We have already learned that a man cannot place conditions on his wife’s remarriage prospects when he gives her a get. Divorce severs his right to dictate her life and any conditions put on her invalidate the divorce.
But what if the conditions are superfluous? The mishnah on today’s daf imagines a scenario in which a divorcing husband appends this condition to a get:
You are hereby permitted to any man, except to my father or to your father, to my brother or to your brother, to a slave or to a gentile, or to anyone she cannot be betrothed, (the divorce is) valid.
Some of these potential relationships are biblically forbidden (her immediate family and his) such that the marriage could not take effect. Others (enslaved people and non-Jews) are prohibited because their status means that rabbinic legal processes around marriage and divorce simply don’t work for them. So if a man tries to prohibit his soon-to-be-ex-wife to marry someone who she already cannot marry, the divorce is nevertheless valid.
I don’t know why a man would want to tack this kind of condition onto his document of divorce. If he’s being serious, he really doesn’t understand rabbinic marriage laws. And if he thinks he’s being funny, he isn’t — especially in a world where a woman is dependent on her husband to end the marriage. That’s no joking matter. But regardless of his reasoning, if he does make avoiding these relationships a condition of the divorce, it has no legal effect on the document and the woman is divorced.
Weirdly enough, for the rabbis there are some relationships that, while religiously forbidden, are still legally possible. As a result, conditions regarding this kind of relationship are treated differently. The mishnah continues:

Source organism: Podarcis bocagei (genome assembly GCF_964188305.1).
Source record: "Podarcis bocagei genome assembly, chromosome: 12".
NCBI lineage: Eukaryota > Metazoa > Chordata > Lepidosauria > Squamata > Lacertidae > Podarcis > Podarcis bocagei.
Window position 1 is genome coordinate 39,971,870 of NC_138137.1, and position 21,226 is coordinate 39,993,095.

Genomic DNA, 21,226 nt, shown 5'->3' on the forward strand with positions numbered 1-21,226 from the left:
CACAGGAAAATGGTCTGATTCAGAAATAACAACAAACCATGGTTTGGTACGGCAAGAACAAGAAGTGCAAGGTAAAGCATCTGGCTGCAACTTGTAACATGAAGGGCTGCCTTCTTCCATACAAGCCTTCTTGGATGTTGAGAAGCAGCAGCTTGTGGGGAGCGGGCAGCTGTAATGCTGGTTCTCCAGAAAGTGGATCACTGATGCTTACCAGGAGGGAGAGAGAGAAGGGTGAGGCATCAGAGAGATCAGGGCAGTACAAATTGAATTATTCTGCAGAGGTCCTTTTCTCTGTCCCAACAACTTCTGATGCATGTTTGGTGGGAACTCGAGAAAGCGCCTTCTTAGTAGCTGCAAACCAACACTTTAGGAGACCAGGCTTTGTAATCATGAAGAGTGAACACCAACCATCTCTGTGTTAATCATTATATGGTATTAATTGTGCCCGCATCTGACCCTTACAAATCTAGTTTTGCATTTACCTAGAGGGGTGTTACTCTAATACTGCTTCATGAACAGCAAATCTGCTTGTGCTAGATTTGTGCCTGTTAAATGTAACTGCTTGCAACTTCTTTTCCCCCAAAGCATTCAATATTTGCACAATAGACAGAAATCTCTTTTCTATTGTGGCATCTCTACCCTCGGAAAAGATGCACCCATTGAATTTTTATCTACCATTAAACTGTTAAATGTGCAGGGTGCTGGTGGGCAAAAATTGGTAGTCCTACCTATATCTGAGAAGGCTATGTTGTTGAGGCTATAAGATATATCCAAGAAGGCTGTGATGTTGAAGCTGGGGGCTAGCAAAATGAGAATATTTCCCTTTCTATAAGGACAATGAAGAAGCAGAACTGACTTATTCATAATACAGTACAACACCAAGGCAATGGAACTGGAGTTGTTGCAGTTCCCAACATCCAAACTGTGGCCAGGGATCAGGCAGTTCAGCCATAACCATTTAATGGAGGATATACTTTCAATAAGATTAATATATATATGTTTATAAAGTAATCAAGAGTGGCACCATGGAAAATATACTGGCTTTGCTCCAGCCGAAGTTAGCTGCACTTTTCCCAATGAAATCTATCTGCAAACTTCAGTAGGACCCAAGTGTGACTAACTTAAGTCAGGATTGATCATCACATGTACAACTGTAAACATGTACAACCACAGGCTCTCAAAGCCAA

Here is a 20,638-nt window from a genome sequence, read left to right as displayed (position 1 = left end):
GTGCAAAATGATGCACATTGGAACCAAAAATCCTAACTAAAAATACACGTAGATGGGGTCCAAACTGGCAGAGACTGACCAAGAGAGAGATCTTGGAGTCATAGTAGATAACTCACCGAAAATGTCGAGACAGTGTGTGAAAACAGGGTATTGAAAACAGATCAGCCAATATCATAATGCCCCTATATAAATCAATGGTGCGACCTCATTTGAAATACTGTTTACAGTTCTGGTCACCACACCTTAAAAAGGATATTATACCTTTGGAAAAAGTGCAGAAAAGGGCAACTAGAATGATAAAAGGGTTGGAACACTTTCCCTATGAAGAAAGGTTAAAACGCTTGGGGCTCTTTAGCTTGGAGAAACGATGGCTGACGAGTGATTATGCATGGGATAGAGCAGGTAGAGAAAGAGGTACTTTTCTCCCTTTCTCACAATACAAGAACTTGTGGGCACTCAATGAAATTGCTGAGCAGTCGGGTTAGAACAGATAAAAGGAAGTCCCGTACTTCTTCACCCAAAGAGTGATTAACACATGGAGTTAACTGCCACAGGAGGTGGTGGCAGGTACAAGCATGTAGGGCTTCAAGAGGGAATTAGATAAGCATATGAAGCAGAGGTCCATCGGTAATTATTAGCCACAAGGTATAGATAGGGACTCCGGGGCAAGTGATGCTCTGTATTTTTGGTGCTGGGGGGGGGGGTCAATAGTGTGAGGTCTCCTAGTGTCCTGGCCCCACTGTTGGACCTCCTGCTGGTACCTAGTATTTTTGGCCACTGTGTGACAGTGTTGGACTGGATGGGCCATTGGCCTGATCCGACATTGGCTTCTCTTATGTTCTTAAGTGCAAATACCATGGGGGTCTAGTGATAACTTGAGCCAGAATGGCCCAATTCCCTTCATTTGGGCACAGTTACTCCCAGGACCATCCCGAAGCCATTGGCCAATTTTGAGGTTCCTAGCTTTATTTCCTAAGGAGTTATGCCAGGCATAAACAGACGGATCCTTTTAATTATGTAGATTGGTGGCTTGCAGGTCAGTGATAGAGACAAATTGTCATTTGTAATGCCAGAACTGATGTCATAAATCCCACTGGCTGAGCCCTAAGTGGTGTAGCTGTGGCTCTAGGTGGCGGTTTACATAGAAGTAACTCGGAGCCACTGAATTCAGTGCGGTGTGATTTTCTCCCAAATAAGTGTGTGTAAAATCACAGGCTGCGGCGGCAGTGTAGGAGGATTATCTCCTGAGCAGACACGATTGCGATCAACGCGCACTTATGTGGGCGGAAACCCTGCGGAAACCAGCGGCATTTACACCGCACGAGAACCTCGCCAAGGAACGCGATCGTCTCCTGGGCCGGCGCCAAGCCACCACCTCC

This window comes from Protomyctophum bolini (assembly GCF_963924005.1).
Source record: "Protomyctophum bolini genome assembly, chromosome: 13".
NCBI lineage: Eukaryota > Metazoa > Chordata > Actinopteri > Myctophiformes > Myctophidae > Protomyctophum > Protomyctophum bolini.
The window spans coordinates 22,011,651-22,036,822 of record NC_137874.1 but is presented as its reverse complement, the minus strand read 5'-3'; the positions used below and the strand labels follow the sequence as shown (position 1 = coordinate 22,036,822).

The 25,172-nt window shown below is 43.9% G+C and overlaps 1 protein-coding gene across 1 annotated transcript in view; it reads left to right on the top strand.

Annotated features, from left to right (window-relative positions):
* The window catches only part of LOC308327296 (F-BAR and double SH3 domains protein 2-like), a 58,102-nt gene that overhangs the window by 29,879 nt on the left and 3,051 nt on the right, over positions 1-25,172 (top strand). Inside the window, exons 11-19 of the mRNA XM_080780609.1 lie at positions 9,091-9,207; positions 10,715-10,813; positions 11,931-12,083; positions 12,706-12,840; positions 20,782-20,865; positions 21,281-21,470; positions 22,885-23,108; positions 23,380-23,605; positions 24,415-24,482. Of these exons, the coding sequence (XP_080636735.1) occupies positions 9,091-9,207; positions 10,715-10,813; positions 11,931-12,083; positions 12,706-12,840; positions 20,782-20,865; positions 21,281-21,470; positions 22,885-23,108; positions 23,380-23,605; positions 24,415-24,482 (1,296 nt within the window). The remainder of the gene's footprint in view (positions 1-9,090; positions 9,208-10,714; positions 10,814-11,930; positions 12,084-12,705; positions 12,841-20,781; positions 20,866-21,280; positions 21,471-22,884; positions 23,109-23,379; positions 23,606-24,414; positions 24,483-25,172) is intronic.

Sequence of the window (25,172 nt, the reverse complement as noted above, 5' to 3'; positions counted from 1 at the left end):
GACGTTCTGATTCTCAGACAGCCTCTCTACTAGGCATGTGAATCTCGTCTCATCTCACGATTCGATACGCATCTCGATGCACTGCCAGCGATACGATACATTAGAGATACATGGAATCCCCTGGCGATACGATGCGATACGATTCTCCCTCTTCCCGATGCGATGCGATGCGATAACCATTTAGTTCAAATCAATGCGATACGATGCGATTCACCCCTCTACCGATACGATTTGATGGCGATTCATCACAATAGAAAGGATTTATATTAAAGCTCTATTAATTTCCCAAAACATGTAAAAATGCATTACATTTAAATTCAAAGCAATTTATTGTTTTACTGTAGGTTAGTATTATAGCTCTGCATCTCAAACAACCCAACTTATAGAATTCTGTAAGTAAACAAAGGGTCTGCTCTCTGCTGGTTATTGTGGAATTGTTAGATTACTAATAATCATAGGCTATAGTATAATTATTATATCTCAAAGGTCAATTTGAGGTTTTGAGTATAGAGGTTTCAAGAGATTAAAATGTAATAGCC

You are hereby permitted to any man, except for (when doing so violates the following): a widow to a High Priest; a divorcee or a yevama who performed halitzah to a common priest; a mamzeret or a Gibeonite woman to an Israelite man; an Israelite woman to a mamzer or to a Gibeonite; or to anyone she can betrothed, even if a transgression, it is invalid.
In these cases, a woman could in fact marry one of these forbidden men and the marriage would work, though there would be consequences. If a priest marries a divorcee, for example, their children are not considered priests themselves but Israelites. The special status is lost when the priest marries someone biblically prohibited to him, but the marriage still works. So if a husband tried to make his divorce conditional on his wife not marrying one of these men, it would in fact limit her marital options and therefore invalidate the get.
The Talmud adds to our discussion of shady conditions one more possibility. What if the husband makes the divorce conditional on his wife not marrying someone who is ineligible for marriage, but might not be in the future? For example, someone not yet born, a minor boy who will grow up, or a non-Jew who might convert. In these cases, is the condition considered impossible and so the divorce is valid? Or does the possibility that it might be fulfilled at some point in the future invalidate the giving of the get now.
Frustratingly, the Gemara’s answer to all of these questions is teiku, it is unresolved. By leaving these cases unresolved, the Gemara essentially leaves these marriages unresolved, with a woman trapped in a marriage that is clearly not healthy. Ultimately, the Gemara leaves it to the courts to ensure that men don’t attach frivolous or future-oriented conditions on their divorces. May the courts be worthy of that responsibility.
Read all of Gittin 85 on Sefaria.